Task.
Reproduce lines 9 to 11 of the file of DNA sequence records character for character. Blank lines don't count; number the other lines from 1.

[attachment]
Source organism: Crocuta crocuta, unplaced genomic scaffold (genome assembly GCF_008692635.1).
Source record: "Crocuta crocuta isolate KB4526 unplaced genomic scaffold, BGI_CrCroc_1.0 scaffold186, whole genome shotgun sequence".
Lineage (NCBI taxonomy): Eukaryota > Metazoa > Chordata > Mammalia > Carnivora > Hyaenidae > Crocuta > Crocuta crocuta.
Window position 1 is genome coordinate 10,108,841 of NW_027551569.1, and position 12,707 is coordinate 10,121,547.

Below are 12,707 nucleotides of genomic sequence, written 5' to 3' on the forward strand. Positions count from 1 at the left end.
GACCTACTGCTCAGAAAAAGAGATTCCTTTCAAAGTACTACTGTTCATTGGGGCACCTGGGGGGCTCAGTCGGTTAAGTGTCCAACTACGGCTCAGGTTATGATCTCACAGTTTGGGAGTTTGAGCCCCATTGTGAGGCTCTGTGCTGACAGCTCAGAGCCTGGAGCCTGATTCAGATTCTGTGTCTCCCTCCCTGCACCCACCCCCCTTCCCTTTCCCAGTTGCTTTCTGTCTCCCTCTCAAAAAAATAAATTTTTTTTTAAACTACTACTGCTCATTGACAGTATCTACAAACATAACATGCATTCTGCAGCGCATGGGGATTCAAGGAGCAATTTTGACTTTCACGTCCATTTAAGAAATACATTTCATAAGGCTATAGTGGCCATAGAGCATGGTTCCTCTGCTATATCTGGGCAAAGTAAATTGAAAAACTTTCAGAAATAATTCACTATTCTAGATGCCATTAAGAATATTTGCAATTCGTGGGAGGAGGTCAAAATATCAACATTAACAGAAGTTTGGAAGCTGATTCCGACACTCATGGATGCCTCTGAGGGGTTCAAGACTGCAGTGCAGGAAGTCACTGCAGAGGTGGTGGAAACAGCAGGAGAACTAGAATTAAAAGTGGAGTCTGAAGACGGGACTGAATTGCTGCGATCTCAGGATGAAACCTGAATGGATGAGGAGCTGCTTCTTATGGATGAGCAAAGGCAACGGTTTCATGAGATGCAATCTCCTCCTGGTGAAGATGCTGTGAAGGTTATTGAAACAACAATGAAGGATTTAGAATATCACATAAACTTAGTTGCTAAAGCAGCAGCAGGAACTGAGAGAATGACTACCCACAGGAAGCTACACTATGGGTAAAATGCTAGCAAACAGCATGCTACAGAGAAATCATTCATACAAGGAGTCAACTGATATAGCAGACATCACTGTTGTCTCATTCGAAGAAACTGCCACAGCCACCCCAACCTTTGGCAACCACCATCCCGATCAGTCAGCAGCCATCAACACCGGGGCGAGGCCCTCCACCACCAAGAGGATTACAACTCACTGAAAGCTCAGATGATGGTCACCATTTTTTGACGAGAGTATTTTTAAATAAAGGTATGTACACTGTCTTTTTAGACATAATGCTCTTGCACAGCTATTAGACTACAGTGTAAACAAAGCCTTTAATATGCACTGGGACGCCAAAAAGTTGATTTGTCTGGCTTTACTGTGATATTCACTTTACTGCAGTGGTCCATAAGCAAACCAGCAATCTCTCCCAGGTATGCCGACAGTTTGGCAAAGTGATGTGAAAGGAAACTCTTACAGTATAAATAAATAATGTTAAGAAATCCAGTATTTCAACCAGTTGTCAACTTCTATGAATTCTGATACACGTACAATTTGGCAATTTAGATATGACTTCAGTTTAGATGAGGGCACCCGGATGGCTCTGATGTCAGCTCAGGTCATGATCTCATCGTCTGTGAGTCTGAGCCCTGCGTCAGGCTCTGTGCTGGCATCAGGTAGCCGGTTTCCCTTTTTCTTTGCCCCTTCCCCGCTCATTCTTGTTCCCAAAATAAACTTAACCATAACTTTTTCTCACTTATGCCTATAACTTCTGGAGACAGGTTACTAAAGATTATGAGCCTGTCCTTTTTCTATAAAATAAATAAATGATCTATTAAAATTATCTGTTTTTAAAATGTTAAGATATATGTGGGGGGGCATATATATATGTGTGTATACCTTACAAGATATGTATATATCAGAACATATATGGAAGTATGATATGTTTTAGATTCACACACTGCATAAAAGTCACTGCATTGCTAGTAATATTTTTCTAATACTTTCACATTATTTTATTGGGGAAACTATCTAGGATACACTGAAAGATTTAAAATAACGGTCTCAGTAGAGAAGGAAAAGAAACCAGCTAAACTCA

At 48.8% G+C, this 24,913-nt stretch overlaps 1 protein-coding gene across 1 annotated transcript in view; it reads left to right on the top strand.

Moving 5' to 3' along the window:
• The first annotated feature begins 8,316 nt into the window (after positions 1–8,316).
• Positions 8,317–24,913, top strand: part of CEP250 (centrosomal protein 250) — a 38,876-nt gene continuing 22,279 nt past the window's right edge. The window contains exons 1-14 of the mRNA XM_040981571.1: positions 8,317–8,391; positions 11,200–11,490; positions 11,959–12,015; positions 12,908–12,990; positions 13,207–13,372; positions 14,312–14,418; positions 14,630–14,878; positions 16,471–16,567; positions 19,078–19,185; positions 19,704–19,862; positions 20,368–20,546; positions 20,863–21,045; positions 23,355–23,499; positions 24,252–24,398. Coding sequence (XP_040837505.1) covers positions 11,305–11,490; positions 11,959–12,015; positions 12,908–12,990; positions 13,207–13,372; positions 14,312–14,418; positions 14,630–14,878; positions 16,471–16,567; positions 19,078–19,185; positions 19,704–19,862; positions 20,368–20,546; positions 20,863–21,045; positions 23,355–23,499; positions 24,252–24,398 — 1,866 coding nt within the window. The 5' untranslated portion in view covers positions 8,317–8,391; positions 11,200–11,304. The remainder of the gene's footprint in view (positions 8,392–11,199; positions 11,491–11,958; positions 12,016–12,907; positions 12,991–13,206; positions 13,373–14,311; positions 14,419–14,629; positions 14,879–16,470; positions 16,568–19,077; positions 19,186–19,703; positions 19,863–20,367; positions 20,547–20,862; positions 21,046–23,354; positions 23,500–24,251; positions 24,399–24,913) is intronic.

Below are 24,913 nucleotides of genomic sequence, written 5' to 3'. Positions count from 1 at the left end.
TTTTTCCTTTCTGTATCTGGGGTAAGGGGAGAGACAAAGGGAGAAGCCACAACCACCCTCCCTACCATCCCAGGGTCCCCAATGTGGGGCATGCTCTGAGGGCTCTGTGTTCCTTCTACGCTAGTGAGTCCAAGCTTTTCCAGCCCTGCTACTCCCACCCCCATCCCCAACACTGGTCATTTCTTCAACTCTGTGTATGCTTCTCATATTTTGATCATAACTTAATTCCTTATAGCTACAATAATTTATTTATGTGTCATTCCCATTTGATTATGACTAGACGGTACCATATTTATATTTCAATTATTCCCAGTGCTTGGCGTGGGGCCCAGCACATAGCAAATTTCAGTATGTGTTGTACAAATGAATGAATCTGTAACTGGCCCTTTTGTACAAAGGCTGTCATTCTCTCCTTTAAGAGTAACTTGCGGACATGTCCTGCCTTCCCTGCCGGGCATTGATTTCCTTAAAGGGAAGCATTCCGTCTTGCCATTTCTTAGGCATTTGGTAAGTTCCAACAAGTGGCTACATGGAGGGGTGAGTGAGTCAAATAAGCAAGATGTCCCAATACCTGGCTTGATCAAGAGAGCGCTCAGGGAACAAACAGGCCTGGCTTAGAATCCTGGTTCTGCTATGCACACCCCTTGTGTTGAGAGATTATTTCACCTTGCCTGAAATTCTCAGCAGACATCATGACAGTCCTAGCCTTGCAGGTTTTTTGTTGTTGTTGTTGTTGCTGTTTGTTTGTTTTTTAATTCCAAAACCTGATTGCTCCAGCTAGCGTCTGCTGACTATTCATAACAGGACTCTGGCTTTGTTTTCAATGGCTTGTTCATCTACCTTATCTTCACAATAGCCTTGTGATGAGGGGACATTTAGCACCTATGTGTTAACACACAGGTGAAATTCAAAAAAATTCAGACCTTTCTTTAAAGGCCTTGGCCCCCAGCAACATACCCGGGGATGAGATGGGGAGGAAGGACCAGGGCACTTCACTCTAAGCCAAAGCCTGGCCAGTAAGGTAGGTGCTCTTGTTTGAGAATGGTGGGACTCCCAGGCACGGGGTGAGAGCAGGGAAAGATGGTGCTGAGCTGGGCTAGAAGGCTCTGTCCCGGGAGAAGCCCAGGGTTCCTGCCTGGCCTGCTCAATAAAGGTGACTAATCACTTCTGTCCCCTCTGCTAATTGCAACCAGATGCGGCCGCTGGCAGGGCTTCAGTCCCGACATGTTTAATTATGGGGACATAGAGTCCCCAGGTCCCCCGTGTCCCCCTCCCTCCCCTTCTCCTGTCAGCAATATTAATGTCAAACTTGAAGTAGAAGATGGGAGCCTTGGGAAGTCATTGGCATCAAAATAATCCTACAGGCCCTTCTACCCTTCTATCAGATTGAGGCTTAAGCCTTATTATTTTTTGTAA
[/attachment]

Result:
• The first annotated feature begins 8,316 nt into the window (after positions 1–8,316).
• Positions 8,317–24,913, top strand: part of CEP250 (centrosomal protein 250) — a 38,876-nt gene continuing 22,279 nt past the window's right edge. The window contains exons 1-14 of the mRNA XM_040981571.1: positions 8,317–8,391; positions 11,200–11,490; positions 11,959–12,015; positions 12,908–12,990; positions 13,207–13,372; positions 14,312–14,418; positions 14,630–14,878; positions 16,471–16,567; positions 19,078–19,185; positions 19,704–19,862; positions 20,368–20,546; positions 20,863–21,045; positions 23,355–23,499; positions 24,252–24,398. Coding sequence (XP_040837505.1) covers positions 11,305–11,490; positions 11,959–12,015; positions 12,908–12,990; positions 13,207–13,372; positions 14,312–14,418; positions 14,630–14,878; positions 16,471–16,567; positions 19,078–19,185; positions 19,704–19,862; positions 20,368–20,546; positions 20,863–21,045; positions 23,355–23,499; positions 24,252–24,398 — 1,866 coding nt within the window. The 5' untranslated portion in view covers positions 8,317–8,391; positions 11,200–11,304. The remainder of the gene's footprint in view (positions 8,392–11,199; positions 11,491–11,958; positions 12,016–12,907; positions 12,991–13,206; positions 13,373–14,311; positions 14,419–14,629; positions 14,879–16,470; positions 16,568–19,077; positions 19,186–19,703; positions 19,863–20,367; positions 20,547–20,862; positions 21,046–23,354; positions 23,500–24,251; positions 24,399–24,913) is intronic.

Below are 24,913 nucleotides of genomic sequence, written 5' to 3'. Positions count from 1 at the left end.